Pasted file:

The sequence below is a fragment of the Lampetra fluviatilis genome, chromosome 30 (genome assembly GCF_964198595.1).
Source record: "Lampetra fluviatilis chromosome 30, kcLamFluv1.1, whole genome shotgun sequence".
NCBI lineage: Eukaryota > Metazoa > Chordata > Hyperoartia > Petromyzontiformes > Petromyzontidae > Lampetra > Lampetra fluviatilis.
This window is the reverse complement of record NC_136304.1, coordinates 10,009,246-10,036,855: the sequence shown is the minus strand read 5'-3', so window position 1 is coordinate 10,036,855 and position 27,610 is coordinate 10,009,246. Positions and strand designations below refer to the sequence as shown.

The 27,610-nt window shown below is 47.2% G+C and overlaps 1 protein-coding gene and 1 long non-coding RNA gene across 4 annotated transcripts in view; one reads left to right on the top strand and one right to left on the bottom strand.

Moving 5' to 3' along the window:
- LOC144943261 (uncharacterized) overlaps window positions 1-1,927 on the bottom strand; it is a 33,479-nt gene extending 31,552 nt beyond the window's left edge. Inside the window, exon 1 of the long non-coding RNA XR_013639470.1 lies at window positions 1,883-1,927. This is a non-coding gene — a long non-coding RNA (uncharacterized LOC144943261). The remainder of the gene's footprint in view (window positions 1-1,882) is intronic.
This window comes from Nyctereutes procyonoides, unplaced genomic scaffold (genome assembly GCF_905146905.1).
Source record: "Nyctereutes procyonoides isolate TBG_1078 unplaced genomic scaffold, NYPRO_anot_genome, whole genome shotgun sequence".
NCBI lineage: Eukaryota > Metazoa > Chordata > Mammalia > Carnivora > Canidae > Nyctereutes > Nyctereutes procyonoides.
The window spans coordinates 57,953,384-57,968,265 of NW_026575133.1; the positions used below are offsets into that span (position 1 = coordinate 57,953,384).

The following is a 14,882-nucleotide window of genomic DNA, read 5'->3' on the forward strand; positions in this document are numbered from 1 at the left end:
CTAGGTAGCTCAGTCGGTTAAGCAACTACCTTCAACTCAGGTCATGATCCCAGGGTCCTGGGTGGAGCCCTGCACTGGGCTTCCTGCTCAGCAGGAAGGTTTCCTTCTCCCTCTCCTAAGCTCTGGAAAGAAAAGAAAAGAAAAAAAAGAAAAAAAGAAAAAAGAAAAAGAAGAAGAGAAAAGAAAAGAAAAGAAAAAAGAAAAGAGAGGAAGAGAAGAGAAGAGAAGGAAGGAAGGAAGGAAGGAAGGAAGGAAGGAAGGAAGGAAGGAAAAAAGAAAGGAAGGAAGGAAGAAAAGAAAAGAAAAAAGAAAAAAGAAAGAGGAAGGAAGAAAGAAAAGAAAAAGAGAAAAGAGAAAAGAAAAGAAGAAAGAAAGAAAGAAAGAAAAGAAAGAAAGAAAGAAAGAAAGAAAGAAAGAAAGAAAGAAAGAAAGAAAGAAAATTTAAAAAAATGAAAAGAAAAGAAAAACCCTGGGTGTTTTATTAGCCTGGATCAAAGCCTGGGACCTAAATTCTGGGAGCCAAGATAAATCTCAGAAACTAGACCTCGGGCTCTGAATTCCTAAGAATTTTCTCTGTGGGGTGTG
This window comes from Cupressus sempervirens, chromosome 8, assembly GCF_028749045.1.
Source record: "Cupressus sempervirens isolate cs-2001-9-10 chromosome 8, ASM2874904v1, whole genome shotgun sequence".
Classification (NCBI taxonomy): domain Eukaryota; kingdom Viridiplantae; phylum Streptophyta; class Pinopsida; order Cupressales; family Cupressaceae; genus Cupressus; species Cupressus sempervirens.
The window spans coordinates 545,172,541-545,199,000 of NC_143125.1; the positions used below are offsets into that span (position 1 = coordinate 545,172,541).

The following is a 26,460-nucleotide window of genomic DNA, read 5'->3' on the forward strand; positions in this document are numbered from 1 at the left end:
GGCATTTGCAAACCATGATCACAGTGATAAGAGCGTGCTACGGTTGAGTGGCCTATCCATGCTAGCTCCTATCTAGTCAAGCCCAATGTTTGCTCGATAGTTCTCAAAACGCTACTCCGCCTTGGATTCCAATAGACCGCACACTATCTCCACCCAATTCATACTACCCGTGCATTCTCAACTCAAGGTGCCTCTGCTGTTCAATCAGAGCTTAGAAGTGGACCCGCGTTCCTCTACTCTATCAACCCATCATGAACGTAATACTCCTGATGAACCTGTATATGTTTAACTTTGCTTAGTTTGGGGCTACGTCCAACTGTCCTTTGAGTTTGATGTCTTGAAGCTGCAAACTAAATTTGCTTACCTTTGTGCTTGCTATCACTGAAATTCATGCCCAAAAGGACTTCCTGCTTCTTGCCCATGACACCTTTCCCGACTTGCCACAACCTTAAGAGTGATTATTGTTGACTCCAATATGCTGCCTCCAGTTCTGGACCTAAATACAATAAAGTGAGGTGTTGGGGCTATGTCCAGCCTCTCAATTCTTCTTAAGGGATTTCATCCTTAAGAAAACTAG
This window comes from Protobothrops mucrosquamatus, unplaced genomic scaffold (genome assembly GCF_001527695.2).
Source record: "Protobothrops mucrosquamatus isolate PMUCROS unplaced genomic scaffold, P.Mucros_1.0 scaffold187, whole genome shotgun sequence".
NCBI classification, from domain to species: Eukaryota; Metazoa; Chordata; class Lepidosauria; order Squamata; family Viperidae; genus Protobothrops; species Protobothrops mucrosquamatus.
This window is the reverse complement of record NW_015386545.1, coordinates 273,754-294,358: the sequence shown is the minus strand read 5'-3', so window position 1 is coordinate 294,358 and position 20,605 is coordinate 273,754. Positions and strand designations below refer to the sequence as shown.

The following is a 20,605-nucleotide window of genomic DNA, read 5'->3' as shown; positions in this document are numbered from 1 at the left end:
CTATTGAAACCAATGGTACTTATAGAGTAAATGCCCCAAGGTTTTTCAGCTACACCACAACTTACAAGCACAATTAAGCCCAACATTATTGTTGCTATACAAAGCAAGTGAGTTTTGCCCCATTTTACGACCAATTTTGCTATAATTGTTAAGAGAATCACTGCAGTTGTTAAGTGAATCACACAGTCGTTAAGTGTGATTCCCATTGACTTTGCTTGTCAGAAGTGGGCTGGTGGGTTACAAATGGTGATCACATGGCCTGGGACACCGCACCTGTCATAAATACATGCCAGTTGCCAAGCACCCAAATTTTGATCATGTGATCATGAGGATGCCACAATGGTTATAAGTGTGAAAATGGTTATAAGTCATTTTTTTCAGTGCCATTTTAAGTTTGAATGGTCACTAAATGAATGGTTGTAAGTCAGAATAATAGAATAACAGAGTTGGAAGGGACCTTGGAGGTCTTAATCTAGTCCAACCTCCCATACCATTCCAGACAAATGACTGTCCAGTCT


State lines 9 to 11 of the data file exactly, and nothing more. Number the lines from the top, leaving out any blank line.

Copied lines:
Source record: "Nyctereutes procyonoides isolate TBG_1078 unplaced genomic scaffold, NYPRO_anot_genome, whole genome shotgun sequence".
NCBI lineage: Eukaryota > Metazoa > Chordata > Mammalia > Carnivora > Canidae > Nyctereutes > Nyctereutes procyonoides.
The window spans coordinates 57,953,384-57,968,265 of NW_026575133.1; the positions used below are offsets into that span (position 1 = coordinate 57,953,384).